There is also the fact that the majority of homeowners with mortgages are locked in to extremely low fixed-rate mortgages. This is borne out by the numbers. According to data from the College of Property Registrars, about 60% of home buyers in Andalusia have fixed-rate mortgages. This is a massive sea change from pre-2007, when effectively 100% of mortgage holders held variable-rate mortgages.

Because of this, even if the ECB raises interest rates in line with those in the US, we won’t see the kind of massive defaults we saw in 2007. That means the market won’t be flooded with forced sales at bargain-basement prices. In addition, the housing carrying cost for homeowners has fallen from over 50%, prior to the crisis, to a stable and sustainable 30% in Andalusia. Spaniards now also have higher levels of savings and lower debt loads in general. So, I’m not expecting a deluge of new properties to the market for quite some time. Which leads to our next letter:

S is for Supply

The negative effects of low supply have been well documented, leading to inflation in many types of assets from secondhand cars to housing. Supply in the Marbella property market is a huge problem. It used to be the case that, in any given development, there would be 5% of stock available, giving buyers a reasonable amount of choice. In the current market, in many developments we are down to 1-2% stock availability and, for the reasons above, the landscape looks likely to remain this way for some time. Basically, you have a combined situation of sellers not selling, while demand continues to rise.

One of the effects of the Ukrainian conflict has been to increase Scandinavian interest in buying a second home in Andalusia, “just in case”. This reinforces what was already a trend in the market, which has led to the growth of a sizable Scandinavian community on the Costa del Sol and in Alicante.

C is for Covid

More than anything else, Covid has dramatically changed the real-estate market, as there have been huge demographic shifts in work as well as housing. Many companies are finding that their employees, who have tasted the exotic fruits of freedom, are reluctant to change their new-found homeworking lifestyle. According to studies, around 18% of workers in the EU now work remotely. In Spain, the number of remote workers has surpassed 1.7 million.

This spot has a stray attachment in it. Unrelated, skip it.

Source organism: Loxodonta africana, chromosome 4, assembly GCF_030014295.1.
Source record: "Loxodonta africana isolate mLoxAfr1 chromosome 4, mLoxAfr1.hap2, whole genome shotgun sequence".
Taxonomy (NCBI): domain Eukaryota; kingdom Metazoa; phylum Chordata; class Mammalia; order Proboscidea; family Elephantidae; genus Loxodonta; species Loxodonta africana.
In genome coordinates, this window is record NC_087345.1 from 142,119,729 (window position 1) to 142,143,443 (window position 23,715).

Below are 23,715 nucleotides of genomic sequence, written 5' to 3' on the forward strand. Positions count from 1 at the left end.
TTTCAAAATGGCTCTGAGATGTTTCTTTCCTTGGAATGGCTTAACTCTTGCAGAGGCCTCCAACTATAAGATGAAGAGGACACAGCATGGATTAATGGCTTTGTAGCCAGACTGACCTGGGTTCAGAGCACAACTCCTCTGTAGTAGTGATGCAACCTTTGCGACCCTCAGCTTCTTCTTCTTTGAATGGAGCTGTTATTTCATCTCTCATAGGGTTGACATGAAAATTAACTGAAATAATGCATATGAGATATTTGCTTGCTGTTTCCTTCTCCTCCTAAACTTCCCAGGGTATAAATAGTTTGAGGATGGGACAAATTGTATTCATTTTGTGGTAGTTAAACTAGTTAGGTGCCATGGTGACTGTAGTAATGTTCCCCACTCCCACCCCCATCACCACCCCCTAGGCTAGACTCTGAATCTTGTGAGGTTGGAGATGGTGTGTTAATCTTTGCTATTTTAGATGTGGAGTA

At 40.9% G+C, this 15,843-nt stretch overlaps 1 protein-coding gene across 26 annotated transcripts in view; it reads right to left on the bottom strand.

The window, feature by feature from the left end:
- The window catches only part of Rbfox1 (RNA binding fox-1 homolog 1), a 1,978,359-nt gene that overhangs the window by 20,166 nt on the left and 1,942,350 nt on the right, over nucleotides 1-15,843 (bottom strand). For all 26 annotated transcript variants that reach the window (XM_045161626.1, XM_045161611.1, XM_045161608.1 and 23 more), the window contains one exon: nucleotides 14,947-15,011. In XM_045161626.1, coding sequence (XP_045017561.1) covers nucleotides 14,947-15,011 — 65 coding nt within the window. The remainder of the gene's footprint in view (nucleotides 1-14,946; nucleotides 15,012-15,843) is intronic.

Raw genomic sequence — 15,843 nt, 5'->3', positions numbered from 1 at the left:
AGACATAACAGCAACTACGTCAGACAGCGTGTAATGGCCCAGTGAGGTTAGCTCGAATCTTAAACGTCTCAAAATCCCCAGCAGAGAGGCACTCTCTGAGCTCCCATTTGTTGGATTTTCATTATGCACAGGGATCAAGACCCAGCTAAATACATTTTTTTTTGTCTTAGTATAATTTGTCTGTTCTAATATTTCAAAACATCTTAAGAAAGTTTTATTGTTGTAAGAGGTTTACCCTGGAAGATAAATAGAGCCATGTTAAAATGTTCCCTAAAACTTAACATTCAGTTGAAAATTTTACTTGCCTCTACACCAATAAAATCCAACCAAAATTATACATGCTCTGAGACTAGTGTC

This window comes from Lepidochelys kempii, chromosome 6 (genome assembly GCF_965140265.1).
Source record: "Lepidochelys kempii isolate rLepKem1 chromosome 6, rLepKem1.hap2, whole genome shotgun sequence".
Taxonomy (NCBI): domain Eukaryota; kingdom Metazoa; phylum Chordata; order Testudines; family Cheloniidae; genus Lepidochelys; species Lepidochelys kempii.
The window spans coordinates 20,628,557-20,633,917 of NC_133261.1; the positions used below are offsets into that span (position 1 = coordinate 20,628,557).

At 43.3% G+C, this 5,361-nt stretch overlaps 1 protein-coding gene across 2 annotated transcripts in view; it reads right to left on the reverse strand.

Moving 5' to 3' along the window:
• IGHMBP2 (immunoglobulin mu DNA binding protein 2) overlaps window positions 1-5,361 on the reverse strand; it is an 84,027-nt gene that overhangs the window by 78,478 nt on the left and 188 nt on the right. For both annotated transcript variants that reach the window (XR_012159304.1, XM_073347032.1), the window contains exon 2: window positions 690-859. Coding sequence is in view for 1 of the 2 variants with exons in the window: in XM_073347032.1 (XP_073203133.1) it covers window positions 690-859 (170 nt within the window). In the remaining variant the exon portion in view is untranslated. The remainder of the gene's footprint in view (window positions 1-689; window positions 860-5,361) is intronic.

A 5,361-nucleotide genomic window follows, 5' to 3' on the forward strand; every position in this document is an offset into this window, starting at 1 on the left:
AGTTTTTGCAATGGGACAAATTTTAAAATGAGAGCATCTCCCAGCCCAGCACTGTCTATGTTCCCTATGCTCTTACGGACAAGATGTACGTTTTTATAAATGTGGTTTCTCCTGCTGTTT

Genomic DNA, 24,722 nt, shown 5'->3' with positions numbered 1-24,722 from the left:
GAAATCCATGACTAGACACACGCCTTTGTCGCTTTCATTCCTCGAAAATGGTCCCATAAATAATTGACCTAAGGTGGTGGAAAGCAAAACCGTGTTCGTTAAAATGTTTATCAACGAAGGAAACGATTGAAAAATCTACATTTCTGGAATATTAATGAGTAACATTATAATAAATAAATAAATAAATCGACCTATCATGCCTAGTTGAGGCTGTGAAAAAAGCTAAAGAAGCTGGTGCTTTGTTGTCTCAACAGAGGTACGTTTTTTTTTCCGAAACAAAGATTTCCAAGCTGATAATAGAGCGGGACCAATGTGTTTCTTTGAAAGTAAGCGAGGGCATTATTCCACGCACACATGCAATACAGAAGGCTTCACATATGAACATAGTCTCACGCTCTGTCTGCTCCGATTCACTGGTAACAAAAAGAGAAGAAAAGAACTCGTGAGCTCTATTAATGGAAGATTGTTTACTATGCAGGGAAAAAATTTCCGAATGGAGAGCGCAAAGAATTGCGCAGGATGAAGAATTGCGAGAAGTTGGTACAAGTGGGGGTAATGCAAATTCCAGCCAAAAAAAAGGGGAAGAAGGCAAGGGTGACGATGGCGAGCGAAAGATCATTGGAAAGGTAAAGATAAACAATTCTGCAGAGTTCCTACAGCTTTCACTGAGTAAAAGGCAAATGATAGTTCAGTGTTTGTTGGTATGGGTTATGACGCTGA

The lifestyle change brought on by the pandemic has been nothing short of a cultural revolution, similar to the mass production of cars and the change in living and working habits this brought about (think suburban America). Beliefs that this change is temporary seem mistaken, as the sheer numbers of lifestyle buyers coming to Spain attests. This is a trend set to continue and which is reinforced by Spain’s introduction of a digital nomad law to make relocating to Spain for remote work much easier.

Ten years ago, most purchasers were holiday home buyers, spending summers or a few weeks in winter in the sun. Today, an enormous number of buyers are lifestyle buyers. These are people looking to radically alter their lives by spending more and more time in the sun, living and working from home or running their business from afar.

From DSC to USP

Back to where we started. There are very good reasons to be concerned about the state of the world and, for our purposes, its potential impact on the real-estate market. However, many of these anxieties arise from wrongly believing the current moment is a parallel to the 2008 crisis.

In addition to the statistics, I believe the USP – unique selling proposition – of lifestyle pockets such as the Costa del Sol, mean they will continue to attract a significant amount of lifestyle buyers; retirees, digital nomads, start-up entrepreneurs, and more. This will remain true, as evidenced by current sales numbers and buyer interest, to the extent that these beautiful pockets of sun weather the oncoming storms and remain sunlit, flourishing refuges.

Of course, how could you expect an estate agent to remain anything but confident (ABC)? Whether my optimism is well-placed, time will tell. But with record numbers of tourists predicted this summer and Costa del Sol hotels at 100% occupancy, many more people will discover the charms of the Spanish lifestyle and choose to stay long after their holidays are over.

By Adam Neale | Opinion | July 5th, 2022